Here’s a little interesting factoid for you.

From our research we have found that high Adonis ratios usually occur at either extreme of body size.

In other words, it is exceptionally lean thin men or overly muscles bodybuilders and power lifters that typically have AI’s above 1.618.

Keira is beautiful, but I'd be less than thrilled if someone suggested my body looked like hers!

The ‘Ninja Assassin look’ and the ‘pro-body builder look’ are two great examples of AI’s above 1.618, but that are also not proportional to height.

This is a reason why high-level professional bodybuilders typically look shorter then they actually are, and why some exceptionally lean male models begin to take on characteristics that people describe as ‘feminine’ despite having a well proportioned body.

True story – I heard someone refer to a guy at a restaurant as the ‘shredded guy with the Keira Knightley body’!!! Sure enough the guy was lean with broad shoulders, but also undermuscled for his height – I’d guess around 140 pounds at 5’11 – 6 foot).

Having a good AI is exceptionally important to your overall look and aesthetics, but so is having an AI that is proportional to height.

The ideal waist that we’ve calculated is around 0.447. When you begin to approach 0.400 with shoulders above AI the look starts to become feminine and ‘gaunt’. When you approach 0.500 with shoulders above your AI the look becomes ‘stunted’ and short.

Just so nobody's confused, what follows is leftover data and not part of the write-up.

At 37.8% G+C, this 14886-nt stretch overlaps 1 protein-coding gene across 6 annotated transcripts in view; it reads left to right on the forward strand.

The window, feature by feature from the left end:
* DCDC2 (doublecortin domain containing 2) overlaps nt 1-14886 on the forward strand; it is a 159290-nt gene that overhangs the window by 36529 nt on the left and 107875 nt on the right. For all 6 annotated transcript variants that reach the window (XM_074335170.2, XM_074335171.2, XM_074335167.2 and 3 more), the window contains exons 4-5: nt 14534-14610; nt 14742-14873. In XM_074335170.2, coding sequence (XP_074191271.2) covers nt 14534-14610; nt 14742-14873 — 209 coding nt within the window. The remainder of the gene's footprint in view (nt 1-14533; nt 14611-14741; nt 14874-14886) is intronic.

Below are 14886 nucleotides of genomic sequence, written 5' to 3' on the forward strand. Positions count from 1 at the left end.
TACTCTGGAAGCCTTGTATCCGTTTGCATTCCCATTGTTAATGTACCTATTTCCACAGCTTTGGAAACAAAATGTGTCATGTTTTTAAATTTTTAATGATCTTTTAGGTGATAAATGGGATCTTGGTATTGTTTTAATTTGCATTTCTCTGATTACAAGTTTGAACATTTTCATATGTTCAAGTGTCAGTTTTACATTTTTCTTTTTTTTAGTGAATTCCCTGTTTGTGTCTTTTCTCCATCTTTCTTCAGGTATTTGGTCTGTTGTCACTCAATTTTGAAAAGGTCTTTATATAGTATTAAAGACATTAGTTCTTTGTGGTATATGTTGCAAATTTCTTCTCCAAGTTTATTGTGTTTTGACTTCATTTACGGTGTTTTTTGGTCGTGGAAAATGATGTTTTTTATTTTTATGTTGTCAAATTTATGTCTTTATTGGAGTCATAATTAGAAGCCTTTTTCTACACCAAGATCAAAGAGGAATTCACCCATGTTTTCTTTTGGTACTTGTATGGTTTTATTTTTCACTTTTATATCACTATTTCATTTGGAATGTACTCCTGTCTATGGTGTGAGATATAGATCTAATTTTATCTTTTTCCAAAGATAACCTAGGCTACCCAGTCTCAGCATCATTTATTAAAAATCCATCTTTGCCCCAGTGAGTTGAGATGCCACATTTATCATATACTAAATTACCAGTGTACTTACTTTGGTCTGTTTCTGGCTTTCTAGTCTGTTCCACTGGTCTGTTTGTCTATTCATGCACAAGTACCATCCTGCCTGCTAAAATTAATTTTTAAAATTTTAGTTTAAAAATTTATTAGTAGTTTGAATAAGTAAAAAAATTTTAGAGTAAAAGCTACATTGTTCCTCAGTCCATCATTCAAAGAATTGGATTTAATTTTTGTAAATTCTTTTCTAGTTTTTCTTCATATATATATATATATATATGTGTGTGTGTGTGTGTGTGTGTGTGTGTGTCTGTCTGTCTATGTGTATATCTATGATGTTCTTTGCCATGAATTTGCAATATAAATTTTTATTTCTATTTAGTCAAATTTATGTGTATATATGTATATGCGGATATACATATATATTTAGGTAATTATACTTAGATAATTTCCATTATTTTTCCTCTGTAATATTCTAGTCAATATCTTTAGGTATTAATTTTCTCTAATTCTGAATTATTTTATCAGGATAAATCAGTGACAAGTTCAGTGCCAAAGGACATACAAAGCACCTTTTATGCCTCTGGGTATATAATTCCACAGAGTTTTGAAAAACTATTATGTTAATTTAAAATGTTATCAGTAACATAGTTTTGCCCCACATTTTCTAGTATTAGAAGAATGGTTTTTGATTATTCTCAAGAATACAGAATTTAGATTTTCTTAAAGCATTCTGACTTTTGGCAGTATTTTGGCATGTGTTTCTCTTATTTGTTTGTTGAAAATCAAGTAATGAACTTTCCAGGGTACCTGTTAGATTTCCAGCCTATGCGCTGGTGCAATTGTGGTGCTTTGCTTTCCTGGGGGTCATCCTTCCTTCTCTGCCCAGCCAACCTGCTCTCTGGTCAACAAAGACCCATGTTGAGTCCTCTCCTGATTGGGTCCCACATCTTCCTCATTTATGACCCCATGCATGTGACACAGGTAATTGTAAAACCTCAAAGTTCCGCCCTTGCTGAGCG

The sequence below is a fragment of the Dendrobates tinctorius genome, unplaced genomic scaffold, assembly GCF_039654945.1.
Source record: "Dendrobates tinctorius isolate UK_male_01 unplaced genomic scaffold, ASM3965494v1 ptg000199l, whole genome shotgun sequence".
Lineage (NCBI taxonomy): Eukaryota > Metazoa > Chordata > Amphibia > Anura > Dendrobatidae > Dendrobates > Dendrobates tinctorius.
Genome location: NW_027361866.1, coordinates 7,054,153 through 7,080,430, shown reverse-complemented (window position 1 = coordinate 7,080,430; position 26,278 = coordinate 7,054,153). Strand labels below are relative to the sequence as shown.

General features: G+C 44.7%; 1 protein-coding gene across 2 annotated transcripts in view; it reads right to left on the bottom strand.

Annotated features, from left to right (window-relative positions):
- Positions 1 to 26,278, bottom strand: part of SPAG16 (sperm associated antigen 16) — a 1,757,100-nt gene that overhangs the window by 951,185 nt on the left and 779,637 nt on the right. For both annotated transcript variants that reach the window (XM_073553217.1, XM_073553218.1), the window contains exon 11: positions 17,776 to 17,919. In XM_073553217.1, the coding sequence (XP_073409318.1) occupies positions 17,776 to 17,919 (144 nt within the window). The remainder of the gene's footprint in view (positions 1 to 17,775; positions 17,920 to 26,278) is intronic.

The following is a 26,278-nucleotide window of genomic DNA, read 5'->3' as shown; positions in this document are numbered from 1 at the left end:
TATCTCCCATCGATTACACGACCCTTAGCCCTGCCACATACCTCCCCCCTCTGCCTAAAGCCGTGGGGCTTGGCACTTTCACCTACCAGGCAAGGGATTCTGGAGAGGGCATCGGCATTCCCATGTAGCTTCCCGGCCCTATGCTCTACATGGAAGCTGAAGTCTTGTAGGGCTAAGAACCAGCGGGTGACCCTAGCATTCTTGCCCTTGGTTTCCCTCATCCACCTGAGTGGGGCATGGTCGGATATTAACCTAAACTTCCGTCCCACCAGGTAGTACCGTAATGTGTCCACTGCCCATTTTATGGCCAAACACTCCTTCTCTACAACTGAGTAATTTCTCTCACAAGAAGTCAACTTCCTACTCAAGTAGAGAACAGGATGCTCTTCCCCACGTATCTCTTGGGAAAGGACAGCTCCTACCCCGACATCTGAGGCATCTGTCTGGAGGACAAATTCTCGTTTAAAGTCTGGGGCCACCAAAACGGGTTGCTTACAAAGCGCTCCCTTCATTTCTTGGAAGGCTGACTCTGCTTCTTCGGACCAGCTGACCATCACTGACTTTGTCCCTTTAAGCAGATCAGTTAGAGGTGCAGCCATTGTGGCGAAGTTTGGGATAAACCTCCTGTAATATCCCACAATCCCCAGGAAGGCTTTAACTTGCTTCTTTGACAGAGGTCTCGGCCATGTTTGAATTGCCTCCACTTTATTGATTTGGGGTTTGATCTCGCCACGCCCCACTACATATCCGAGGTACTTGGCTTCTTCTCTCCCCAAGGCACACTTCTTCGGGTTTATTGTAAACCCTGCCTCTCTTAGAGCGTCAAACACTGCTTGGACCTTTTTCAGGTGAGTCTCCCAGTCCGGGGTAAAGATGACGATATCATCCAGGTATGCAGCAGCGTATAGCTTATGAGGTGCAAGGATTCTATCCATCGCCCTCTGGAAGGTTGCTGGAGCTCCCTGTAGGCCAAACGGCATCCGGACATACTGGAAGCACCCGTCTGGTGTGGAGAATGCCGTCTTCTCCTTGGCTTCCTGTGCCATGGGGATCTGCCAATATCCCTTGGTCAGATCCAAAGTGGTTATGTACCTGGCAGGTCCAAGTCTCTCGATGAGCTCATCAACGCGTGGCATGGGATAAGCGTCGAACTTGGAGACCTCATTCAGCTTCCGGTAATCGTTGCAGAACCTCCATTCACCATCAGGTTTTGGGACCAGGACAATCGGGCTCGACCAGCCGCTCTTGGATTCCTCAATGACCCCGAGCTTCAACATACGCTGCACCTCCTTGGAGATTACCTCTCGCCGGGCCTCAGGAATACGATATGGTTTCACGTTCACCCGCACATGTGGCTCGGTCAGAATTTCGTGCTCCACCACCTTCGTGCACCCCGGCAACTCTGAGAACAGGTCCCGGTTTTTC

Being lean is important, being muscular is just as important, having the golden AI ratio is important, but so is making sure that ratio matches your height.



Forget Insulin for Muscle Building

One of the biggest things I regret about my younger bodybuilder days is when I used to take upwards of 150 grams of glucose after every workout.

Not just carbs..150 grams of straight dextrose.

At the time, I thought that more insulin meant more muscle.

Turns out…this was a mistake.

Insulin may be an important factor for muscle growth in young rodents and possibly in human children, but studies have shown convincingly that insulin is not required for protein synthesis in adult human beings.

In fact, according to a research paper published in the American Journal of Physiology, you need to get your insulin levels up to about 10,000 times normal levels to get an anabolic response.

10,000 times higher – There is not a post-workout shake in existence that can do this!

To make matters worse, having chronic high levels of insulin has been linked to the development of colorectal and pancreatic cancers.

The bottom line is, you don’t need high insulin to build muscle, and purposefully jacking up your insulin seems to have more negative health implications that it does positive.

So you can forget about forcing yourself to drink those crazy high carbohydrate post workout meals – It’s your workouts (not your post workout carbs) that dictate the size of your muscles.